Reducing harm caused by alcohol

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Walker's crisp ad exposes children to alcohol marketing

In the current ad campaign for Walkers Max Strong crisps, we see a man walking through town munching the crisps, which magnetically attract beer cans and bottles, ending with the tagline: “They’re new, they’re spicy, they’re beer magnets”. Featuring Gary Lineker, the brand ambassador for Walkers since 1995, the ad uses humour to position the crisps as “perfect with a pint”.

This direct association of the snack with alcohol consumption (featuring Fosters lager) marks a new direction in the promotion of Walkers, and according to their marketing director Rachel Holms, “this as an untapped opportunity in the market and (we) have created Walkers Max Strong to answer this demand for a perfect snack to accompany a pint”. This campaign provides a good example of what the British Medical Association labelled in 2009 the “excessively pro-alcohol real and virtual environments” within which young people are growing up. Through this advert, Fosters piggybacks on the humour and values associated with the Walkers brand, with children the unintended (if we are feeling generous) recipients of the message.

While alcohol marketing targeted specifically at children is prohibited by the Advertising Codes, the pervasive nature of alcohol marketing in society is such that children are widely exposed to these messages. The most recent systematic review of the academic literature on alcohol marketing and youth consumption (Jernigan et al, 2017) provides evidence of a close association between alcohol marketing and youth consumption, with clear evidence of a link between early marketing exposure and later alcohol consumption. Marketing acts as a significant influencing agent in the consumer socialization of adolescents to alcohol (Harris et al, 2015), and among adolescents, receptivity to alcohol marketing is associated with initiating binge drinking (Morgensten et al 2014). McClure et al (2016) further demonstrated how receptivity to internet alcohol marketing can lead to the initiation of binge drinking, with the potential to be associated with future problem drinking.

Advertising and promotion of alcohol in the UK are not only largely self-regulated by the drink industry but are also covered by Advertising Standards Authority (ASA) and the Portman Group (PG) codes of conduct. These codes are in place as a reference framework for the alcohol industry to check that their alcohol brands are not marketed to those under the age of 18 years and that they are promoted in a socially responsible manner. Alcohol promotion in new media is subject to these codes that aim to avoid the promotion of drinking to a youth audience; however, social media websites have been identified as key alcohol marketing channels where alcohol brands interact with young members in novel and strategic ways.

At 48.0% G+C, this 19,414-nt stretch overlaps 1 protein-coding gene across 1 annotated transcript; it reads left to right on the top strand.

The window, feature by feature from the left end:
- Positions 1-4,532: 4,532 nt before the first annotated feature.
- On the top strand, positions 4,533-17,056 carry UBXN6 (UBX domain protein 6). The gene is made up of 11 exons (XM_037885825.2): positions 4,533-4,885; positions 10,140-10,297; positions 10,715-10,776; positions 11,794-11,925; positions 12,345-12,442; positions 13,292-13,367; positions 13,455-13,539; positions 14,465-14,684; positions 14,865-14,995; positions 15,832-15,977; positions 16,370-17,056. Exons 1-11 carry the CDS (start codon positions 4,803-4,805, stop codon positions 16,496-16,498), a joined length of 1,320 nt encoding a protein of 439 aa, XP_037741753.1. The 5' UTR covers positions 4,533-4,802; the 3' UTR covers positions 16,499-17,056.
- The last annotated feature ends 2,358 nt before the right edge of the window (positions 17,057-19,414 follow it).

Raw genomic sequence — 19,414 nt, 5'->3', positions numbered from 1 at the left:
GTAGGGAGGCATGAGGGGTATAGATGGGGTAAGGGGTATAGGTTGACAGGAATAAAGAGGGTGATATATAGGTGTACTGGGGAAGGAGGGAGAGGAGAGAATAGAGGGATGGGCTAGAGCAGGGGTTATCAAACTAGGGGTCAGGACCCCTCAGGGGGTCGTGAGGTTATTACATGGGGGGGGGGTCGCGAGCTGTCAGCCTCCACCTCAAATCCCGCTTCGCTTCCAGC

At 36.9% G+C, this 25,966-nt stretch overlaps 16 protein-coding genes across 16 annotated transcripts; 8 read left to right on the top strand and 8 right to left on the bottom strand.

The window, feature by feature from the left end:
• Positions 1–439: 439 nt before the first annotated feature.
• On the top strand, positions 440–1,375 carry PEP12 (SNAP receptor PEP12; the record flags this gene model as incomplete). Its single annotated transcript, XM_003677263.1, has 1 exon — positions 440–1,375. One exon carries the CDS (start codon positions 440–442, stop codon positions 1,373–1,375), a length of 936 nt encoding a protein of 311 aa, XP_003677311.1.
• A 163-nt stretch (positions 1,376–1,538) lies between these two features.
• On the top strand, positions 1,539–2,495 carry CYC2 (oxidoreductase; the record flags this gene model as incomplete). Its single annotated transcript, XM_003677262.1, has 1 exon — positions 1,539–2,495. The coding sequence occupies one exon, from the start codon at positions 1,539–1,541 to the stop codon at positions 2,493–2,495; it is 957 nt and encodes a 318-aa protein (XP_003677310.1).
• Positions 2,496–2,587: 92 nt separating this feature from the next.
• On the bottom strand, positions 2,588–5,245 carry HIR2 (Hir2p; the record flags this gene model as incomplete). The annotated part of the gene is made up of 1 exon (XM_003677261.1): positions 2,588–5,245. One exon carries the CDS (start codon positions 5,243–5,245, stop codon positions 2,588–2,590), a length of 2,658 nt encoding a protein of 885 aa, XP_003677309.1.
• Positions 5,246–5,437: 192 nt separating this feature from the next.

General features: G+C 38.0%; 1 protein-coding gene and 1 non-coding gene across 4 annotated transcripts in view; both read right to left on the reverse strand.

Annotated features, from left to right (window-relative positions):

Social media communications are dynamic and rapid, while existing regulatory frameworks are reactive—relying on public complaints and subsequent adjudications. This system, it has been argued, already struggles to keep pace with conventional advertising (Baggott, 2006: 33). This is exacerbated in an environment where messages are ephemeral and their impact period is a matter of hours and days, rather than weeks. In my presentation at an event on junk food and alcohol marketing in Edinburgh on March 14, I will discuss some contemporary marketing practices focused on youth, and demonstrate some of the ways that alcohol brands are entering young people's lives. This is a difficult to regulate space and I will discuss some of the issues for the regulation of alcohol marketing. 

 

Maria Piacentini

Professor of Consumer Research, Director of the Centre for Consumption Insights (CCI), Lancaster University.